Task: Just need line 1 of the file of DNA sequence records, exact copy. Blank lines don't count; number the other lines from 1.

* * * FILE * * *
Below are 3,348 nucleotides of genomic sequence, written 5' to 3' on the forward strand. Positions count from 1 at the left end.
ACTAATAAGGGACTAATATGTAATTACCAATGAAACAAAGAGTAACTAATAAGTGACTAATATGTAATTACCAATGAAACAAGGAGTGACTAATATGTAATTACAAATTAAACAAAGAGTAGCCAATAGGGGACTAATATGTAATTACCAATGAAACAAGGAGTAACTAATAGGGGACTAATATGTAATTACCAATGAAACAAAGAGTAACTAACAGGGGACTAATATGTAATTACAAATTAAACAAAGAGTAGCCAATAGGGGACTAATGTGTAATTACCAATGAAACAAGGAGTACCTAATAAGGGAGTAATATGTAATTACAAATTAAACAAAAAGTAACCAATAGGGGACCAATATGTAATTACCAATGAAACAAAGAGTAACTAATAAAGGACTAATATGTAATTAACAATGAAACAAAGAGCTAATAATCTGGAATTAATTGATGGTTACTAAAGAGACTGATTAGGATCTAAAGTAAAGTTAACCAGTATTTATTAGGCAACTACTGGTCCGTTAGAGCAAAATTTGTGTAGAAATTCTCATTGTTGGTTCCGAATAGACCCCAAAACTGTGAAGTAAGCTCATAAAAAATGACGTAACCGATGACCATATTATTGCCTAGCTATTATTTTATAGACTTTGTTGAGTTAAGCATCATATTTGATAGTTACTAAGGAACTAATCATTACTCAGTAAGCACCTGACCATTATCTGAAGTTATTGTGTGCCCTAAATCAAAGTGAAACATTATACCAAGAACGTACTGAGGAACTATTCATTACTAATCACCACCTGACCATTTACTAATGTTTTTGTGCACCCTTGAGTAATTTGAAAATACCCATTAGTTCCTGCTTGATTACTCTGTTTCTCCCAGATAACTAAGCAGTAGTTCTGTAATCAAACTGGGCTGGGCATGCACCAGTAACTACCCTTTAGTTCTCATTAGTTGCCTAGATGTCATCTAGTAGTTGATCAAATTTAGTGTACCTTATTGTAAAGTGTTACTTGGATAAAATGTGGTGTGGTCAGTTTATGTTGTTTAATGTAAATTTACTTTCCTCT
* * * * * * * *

Below are 3,348 nucleotides of genomic sequence, written 5' to 3' on the forward strand. Positions count from 1 at the left end.